And if you'd like to read it all here, here is the copied post as well..

Hop Yard Build & Harvest! 2012 Part 4
A few months have passed since the last Hop Yard update. It is a busy time of year for us but we managed to find time to harvest out first batch of home grown hops. I will cut straight to the stats and spare you the agony of reading on anymore.

Our totals looked like this...

September 1st we harvested 6oz of mature, Cascade hops and used them to wet hop our first attempt at a Harvest Ale which turned out great.

Roughly a week later we harvested the renaming Cascade hops which totaled another 2lb of wet hops. After drying this equated to roughly 13oz of dried, leafy hops.

Finally, in the third week of September, we harvested the Centennial hops which equaled out to 0.5lb wet and after drying resulted in 1.5oz of dry leafy hops.

[img]http://4.bp.blogspot.com/-HgVWSCWZGQo/UDHFtUo8PxI/AAAAAAAADK8/l65OizSNagY/s400/IMG_20120819_152944.jpg[imgl]
Monster Cascades ready for harvesting


The food dehydrator and scale came in very handy for quickly drying the hops at relatively low temperatures and measuring them out into 1oz bags that will make future additions easier.





Dehydrator packed to the brim!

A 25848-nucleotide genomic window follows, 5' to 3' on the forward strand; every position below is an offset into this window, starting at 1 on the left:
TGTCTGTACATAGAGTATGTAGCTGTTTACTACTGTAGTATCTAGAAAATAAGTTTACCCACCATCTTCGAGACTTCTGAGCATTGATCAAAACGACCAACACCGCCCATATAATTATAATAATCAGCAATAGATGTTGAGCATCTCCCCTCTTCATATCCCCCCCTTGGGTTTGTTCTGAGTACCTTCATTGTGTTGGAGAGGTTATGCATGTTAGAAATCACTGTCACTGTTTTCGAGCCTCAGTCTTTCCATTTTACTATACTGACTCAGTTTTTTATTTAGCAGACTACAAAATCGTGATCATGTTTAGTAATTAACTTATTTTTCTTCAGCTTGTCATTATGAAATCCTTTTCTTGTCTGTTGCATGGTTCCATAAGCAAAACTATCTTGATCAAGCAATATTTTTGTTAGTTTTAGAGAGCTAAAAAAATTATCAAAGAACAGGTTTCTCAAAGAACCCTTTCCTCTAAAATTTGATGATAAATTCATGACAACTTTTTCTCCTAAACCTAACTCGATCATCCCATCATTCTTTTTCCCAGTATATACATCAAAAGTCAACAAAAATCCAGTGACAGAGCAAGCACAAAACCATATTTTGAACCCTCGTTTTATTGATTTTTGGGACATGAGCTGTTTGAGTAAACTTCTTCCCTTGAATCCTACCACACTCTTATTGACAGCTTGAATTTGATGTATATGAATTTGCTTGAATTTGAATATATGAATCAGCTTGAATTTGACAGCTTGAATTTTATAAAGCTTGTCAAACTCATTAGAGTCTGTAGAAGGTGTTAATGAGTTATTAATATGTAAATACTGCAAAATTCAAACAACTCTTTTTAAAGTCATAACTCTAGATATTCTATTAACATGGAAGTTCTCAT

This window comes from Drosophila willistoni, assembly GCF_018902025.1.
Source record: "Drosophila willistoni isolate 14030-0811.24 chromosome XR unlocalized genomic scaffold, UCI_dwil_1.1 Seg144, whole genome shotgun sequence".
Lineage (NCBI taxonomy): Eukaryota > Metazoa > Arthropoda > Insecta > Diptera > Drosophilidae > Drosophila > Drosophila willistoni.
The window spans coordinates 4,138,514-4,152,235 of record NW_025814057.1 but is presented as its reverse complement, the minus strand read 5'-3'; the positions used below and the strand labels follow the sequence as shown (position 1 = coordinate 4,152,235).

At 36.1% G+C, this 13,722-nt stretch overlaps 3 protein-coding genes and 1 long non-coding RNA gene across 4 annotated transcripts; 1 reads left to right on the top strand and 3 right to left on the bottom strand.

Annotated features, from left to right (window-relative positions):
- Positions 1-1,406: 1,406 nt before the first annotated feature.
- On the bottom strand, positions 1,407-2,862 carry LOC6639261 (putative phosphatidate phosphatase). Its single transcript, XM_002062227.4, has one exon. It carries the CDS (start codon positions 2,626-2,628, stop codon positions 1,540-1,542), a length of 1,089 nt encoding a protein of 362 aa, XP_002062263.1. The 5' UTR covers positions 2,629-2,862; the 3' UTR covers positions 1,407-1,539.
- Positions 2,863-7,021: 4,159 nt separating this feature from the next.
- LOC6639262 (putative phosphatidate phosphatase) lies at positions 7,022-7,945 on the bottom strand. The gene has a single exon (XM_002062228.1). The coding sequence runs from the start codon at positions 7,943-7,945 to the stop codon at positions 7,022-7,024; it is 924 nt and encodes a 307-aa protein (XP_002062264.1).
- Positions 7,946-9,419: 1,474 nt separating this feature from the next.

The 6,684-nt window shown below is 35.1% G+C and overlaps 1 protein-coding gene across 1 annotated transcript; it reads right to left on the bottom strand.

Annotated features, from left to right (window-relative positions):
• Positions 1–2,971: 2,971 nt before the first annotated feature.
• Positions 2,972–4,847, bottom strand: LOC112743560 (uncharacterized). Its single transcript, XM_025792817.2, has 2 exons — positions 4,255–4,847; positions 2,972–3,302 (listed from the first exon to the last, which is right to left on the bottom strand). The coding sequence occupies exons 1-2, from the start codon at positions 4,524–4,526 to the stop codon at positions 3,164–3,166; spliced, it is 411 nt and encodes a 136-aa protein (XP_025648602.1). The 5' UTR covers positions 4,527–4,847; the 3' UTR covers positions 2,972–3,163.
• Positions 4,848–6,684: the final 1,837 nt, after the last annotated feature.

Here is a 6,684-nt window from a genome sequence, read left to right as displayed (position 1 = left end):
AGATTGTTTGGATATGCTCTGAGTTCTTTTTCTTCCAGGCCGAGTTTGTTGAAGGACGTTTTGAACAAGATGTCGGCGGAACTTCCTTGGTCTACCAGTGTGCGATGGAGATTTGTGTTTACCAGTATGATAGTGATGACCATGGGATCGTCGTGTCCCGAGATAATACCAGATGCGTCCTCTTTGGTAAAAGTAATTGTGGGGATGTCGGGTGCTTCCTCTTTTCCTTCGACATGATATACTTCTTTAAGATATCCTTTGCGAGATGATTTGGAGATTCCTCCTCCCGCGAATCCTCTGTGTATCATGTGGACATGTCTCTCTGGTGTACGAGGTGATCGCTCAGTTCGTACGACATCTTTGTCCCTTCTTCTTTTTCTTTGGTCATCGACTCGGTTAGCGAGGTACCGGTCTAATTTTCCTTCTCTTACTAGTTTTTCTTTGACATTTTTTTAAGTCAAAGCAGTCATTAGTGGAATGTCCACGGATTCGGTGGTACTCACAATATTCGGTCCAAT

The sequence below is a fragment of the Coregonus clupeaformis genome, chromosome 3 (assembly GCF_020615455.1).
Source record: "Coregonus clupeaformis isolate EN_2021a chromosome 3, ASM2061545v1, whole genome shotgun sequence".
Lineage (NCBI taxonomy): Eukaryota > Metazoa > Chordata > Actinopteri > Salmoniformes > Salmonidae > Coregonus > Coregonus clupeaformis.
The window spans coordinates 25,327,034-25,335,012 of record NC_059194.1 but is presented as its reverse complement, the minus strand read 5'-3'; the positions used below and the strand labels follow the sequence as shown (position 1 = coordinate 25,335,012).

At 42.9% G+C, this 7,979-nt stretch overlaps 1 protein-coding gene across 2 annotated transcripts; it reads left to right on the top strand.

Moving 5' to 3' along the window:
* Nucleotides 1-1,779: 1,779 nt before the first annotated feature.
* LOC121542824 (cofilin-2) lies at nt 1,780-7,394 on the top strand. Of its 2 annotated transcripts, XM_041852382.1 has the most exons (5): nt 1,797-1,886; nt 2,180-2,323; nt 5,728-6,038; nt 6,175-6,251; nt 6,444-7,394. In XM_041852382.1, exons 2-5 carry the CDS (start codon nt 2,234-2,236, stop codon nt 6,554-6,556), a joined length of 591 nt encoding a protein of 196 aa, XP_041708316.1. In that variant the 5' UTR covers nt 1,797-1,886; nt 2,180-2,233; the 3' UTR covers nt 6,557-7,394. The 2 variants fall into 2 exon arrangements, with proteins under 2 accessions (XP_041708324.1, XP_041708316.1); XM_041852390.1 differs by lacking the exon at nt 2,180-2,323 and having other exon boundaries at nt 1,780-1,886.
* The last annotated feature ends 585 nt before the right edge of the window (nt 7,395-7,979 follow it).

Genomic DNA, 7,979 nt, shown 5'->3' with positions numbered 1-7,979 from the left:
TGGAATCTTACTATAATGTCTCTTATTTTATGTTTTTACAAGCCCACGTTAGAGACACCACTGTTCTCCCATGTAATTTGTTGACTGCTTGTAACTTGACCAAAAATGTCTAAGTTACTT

Nice and dry


Measuring..

After our first season and attempt at growing our own hops, we are extremely happy with the results. It has been a lot of fun to see them grow from small, insignificant rhizomes to 15 foot long vines thriving with hundreds of mature hop cones. We are excited to have a winter's worth of hops to use in our future home brews over the next several months and even more excited to see the plants shoot out of the ground next spring stronger than ever! Here are a few extra pictures to savor.


Centennials post drying


Hops, hops, and more hops!


Healthy first-year plant


Hop-covered trellis

Until next hop season...Cheers!

-Adam


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Old 11-07-2012, 03:44 PM   #13
alers22
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Is it necessary to bury the end posts in the ground or could you use a product like EZ Spike which is pounded into the ground and bolted to the bottom of the post? We will doing a similar setup with a 10'H 4x4 post at each end with a vertical member between them.

Thanks for the input!
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Old 11-07-2012, 04:08 PM   #14
quattro004
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I suppose it depends on your situation. If the ground in more condusive to pounding the EZ Spike in as opposed to digging post holes then maybe that is your better option. Personally I have not used EZ Spikes before so I cannot say much about them. But they seem to follow a similar principle of bolting a wooden support to a footing like you would do for a deck for example. It adds some additional cost to the project so you'll have to weigh your options. Was it neccessary to dig down 3 feet for each post, probably not but I wanted something that would still be standing after an F3 tornado and I think its pretty dang sturdy the way it is.